Glancing at his friend, Boehner — having quipped that he might not make it through his remarks — choked up when he said to the honoree, “Arnold, you’ve struck our hearts and our minds, and today your government, your fellow citizens are going to strike a gold medal for you.”
Senate Majority Leader Harry Reid talked movingly of Palmer’s philanthropic works and remarked, “Golf made you famous, but your tireless efforts to save lives, not your short game, will make you immortal.”
First, a Friend to All
For many of us fortunate to know this living icon, the best moments of the ceremony came when country star Vince Gill performed a stunningly beautiful version of James Taylor’s “You’ve Got a Friend,” his clear tenor voice echoing around the 180-foot rotunda, followed by a beautiful meditation by Arnie’s greatest rival and friend, Jack Nicklaus, who recounted the first time he ever saw Arnold Palmer at a tournament in 1954.
Jack was just a teenage fan who was spellbound by a muscular guy hitting balls on the range in the rain. “I went in and asked who he was and somebody told me he’d just won the tournament.” That year Arnold won the U.S. Amateur Championship.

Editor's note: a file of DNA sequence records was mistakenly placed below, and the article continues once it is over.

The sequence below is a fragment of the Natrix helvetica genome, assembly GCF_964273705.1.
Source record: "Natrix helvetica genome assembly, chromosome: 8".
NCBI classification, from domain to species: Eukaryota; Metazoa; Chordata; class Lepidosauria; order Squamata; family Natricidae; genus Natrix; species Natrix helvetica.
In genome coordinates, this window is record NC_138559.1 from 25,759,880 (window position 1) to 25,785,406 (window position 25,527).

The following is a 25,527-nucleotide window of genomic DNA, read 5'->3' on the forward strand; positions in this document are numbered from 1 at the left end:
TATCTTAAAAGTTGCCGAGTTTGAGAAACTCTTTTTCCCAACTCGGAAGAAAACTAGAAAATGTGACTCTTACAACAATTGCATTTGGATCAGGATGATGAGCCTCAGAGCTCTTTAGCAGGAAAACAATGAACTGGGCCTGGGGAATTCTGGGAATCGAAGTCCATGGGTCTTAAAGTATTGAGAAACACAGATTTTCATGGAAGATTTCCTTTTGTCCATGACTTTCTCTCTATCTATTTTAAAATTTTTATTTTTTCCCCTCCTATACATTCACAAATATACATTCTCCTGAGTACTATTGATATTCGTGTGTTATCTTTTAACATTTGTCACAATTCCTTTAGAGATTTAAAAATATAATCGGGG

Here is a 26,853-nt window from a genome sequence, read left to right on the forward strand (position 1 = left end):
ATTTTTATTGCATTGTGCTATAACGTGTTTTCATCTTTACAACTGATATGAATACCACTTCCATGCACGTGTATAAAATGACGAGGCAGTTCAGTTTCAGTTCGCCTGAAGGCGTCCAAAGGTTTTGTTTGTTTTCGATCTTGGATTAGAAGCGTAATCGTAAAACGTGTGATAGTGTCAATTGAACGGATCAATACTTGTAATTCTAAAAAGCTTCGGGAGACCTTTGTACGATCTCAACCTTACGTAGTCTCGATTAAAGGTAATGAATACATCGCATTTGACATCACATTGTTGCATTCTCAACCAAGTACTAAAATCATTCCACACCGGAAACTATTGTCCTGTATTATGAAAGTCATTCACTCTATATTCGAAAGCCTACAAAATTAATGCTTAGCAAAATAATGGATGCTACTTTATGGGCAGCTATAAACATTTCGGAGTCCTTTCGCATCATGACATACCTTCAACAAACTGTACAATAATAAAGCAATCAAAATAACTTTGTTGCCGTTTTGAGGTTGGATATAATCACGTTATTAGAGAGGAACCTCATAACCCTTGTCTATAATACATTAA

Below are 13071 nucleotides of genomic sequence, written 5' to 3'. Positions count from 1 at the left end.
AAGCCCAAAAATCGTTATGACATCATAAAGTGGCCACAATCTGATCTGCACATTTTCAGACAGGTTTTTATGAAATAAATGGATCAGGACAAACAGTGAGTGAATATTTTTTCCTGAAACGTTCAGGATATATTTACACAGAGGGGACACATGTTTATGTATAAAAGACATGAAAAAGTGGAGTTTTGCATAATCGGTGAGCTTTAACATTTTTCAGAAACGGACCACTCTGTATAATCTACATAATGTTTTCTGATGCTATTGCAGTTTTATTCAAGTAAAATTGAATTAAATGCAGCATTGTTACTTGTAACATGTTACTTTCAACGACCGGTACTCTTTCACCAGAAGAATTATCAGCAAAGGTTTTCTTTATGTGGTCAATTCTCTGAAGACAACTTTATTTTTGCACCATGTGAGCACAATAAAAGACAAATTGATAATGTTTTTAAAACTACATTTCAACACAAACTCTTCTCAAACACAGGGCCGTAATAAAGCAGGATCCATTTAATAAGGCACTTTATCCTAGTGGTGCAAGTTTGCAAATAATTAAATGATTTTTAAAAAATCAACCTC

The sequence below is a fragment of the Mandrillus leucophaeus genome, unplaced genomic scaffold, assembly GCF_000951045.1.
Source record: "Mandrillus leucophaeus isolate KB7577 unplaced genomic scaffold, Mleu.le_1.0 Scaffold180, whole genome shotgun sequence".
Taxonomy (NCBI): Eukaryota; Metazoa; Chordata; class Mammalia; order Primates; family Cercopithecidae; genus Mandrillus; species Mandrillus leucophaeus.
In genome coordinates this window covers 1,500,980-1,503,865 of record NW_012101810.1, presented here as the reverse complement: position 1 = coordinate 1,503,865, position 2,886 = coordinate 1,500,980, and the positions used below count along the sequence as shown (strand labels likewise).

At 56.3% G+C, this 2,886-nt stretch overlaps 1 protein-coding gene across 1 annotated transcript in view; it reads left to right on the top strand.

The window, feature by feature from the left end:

The Golden Bear, who would win the first of his two amateur titles five years later and go on to capture 73 Tour titles and an unprecedented 18 major championships, spoke movingly of their titantic battles like the U.S. Open at Oakmont in 1962 (where Jack, a winless rookie dressed in J.C. Penny clothes, beat King Arnold in a playoff to shake the golf firmament).
“That’s the Arnold Palmer I’ll never forget,” Jack refrained throughout his elegant remarks, his own voice cracking at moments. “Arnold always treated me like a competitor but most of all, a friend,” he concluded his tribute. The applause was thunderous.
Upon receiving his gold medal, only the sixth athlete in American history to do so, Arnold simply smiled and kept his own remarks uncharacteristically short and sweet.
“I’m particularly proud of anything the House and Senate agree on,” he quipped, later, telling his sister Sandy he might easily have choked up himself had he been forced to speak longer.
During the lively lunch afterward in the Cannon House Office Building, old friends and family and a Who’s Who of the political and golf worlds clustered around and congratulated the man who more or less invented modern golf and symbolized the best of American sportsmanship. Not surprisingly, many asked him for an autograph and a photograph — which of course, being Arnold, he obliged.
As I stood waiting in the building’s busy lobby for my wife to visit the ladies’ room before we headed back to the Sandhills, a passing office worker asked me who was being honored upstairs with such a lavish turnout, so many government bigwigs.
“I’m guessing it must be a visiting royal,” she joked.
“You’re right,” I told her. “A real people’s king.”
Award-winning author Jim Dodson, Sunday essayist with The Pilot and editor of PineStraw magazine, can be reached at firstname.lastname@example.org.